3) I kill plants. I love plants, but as as soon as I try to make my home their home, they die. It makes me very sad and depressed and as I'm watching the pathetic state my only lasting plant is in, I'm thinking of giving up.

4) I'm a DVD junkie. My collection of movies is bested only by my collection of books, which basically means I have no room for anything else in my home.

5) I love fantasy RPG computer games. I rationalise playing them as much as I want, because it's not wasting time, it's research for my books...

6) Give me a small space with a blanket, a good book and a space heater and I'm the happiest person in the world.

7) Annnnd... (I'm totally reaching now. It turns out I don't know 7 facts about myself offhand) I'm a list person. I keep about ten to-do lists throughout the day; I organize my life with self-imposed schedules and items to check off. Without them, I'd feel like I never accomplished anything

That's enough of that.

Rule 3  is to pass this award on to other blogs I've discovered lately and enjoy reading. In particular order:

Angela Addams
Muffy Morrigan
Allie Burke - in the clouds
Colin F Barnes
T James
Sean Hayden 
J.G. Banks - Big Bears Den
Keri Lake
Marianne Su
Anne Michaud
Amy L Overley
Pat Hollett
Molly Greene - Worth Becoming
Julie Anne Lindsey - Musings from the Slush Pile
Kendall Grey - Life is but a dream

Rule 4 is then to contact said bloggers and let them know, which I shall proceed to do.

Thursday, December 15, 2011

Writers Groups

Writers have always banded together. Byron, Shelley (his wife Mary), and Keats is one of the first to come to mind for me. And of course, the whole band of Pre-Raphaelites (Rossetti, Morris, Burnes-Jones, Hunt, and Millais, etc.) whose artwork, poetry and writing spanned decades, with many different styles, subjects, and scandals.

There's a reason writers do this: it's called like-mindedness, and it's a practice that continues to great extent today. They're even portrayed in shows like Castle, where mystery writers Michael Connelly, James Patterson, Dennis Lehane and, until his death, Stephen Cannell get together to for their poker nights and brainstorming sessions. One big difference, though, is that thanks to the joy that is the interwebs, we're no longer limited to keeping groups within easy travel distance.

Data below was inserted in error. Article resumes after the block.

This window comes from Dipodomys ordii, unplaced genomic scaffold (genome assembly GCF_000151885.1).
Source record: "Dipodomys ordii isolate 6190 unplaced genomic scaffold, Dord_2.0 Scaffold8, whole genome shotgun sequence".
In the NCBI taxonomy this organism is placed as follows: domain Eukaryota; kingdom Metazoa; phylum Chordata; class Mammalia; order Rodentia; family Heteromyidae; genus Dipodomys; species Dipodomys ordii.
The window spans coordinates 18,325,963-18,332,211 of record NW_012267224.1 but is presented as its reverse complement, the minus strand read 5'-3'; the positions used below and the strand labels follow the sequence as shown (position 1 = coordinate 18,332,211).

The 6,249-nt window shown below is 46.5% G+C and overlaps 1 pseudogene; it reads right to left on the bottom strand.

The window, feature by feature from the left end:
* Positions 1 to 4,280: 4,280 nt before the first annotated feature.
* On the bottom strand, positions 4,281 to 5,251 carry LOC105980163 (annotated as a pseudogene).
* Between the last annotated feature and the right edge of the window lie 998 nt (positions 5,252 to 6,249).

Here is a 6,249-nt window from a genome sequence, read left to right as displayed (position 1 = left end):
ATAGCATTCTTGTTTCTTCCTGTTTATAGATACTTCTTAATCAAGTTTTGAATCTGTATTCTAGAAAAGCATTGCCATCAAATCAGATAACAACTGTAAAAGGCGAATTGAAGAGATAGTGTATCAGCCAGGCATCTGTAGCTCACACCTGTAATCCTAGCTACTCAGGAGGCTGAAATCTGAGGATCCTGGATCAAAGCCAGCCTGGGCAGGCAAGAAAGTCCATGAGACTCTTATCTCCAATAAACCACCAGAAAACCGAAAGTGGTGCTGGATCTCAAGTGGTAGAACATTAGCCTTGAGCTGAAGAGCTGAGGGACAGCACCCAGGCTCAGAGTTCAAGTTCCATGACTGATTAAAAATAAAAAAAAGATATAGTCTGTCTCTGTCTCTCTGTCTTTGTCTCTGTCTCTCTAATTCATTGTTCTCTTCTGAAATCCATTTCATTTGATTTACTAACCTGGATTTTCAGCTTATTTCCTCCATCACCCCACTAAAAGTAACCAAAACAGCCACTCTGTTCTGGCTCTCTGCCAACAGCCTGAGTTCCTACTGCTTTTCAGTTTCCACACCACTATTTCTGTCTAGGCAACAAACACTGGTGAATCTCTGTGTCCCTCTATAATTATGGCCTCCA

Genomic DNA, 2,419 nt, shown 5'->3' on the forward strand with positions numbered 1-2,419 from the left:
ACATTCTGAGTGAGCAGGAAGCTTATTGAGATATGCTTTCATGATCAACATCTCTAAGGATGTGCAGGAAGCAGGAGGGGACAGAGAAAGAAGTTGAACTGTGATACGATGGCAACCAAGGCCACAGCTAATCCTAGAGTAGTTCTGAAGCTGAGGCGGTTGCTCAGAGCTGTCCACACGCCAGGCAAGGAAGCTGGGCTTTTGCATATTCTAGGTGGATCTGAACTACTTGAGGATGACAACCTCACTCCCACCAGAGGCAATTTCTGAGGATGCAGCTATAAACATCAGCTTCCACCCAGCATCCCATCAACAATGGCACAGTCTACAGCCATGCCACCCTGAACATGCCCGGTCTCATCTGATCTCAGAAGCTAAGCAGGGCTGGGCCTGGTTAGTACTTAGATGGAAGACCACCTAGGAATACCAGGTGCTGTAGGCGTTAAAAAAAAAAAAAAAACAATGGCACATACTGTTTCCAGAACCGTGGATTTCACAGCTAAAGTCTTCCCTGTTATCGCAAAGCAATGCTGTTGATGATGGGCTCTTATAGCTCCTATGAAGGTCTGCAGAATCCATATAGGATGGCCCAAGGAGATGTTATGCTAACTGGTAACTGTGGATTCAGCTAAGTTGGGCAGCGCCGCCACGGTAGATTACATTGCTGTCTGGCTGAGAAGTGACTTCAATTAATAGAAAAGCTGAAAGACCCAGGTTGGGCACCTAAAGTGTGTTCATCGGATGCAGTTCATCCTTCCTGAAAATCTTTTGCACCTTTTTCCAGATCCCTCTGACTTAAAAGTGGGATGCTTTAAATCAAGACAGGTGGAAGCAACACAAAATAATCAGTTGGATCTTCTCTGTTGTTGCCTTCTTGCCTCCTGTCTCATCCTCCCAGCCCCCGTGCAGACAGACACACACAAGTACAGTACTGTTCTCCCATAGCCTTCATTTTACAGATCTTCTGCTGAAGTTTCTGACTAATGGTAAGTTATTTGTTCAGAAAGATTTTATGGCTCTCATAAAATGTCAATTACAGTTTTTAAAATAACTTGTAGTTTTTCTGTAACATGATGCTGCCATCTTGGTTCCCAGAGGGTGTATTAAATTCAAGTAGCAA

I'm lucky enough to have my own wonderful group of writers scattered across the globe. It's full of people who understand me and what I'm talking about, offering endless support and encouragement, and a shoulder to cry on when the big Rs come in.

The other day I was stuck on a scene. I posted: "I have to kill two people on an empty residential street in the middle of the day. Help!" - and the response was not "Why?", or  "how horrible!", it was simply, "How."

Another exchange went along the lines of: "I burned 4 people alive today." The response: "Now that's cool."

These reactions are not what you would generally hear from people who live solely in the real world and are missing that essential writer insanity.

While I appreciate all of my the support I get from my family and friends, it's fantastic to have a group I can relax around, and say things like "wip" and "beta", and obsess about word count without being regarded as a lunatic. They understand the importance of self-induced goals, and will be there to encourage that extra cookie, or the third rye and ginger - anything that will help you get it done.

If writing is an addiction, writers groups are also the greatest enablers. When a deadline looms, non-writers would try to remind you that there's a life away from the computer, and that it's okay to get out for some fresh air, see your friends, eat; writer friends are there to tie you down to your chair and force-feed you caffeine pills until that draft is finished.

I don't know where I'd be without these guys (probably much healthier in body, but much less so in mind), so I would like to take a moment to introduce them. Check them out and be sure thank them for helping me become the slightly neurotic person I am today.

Colin Barnes, Anne Michaud, Angela Addams, Tammy Crosby, T James, Sean Hayden, Keri Lake, Jen Wylie, Aaron Booth, Pat Hollet, Ren Warom, Amy Overley and of course all the people at Devin's forum.


Monday, December 12, 2011

Research

Bad facts in literature bother me. I'm not about to claim that I'm an ultimate source of correct information - or even that I don't get things wrong a lot - but when I read about something I know well and find the info goes against everything I've read, I get very irritated. Best example (as my friends will attest to) is in The Other Boleyn Girl, where Anne is cast as the older sister. Never ceases to make me want to throw the book against the wall.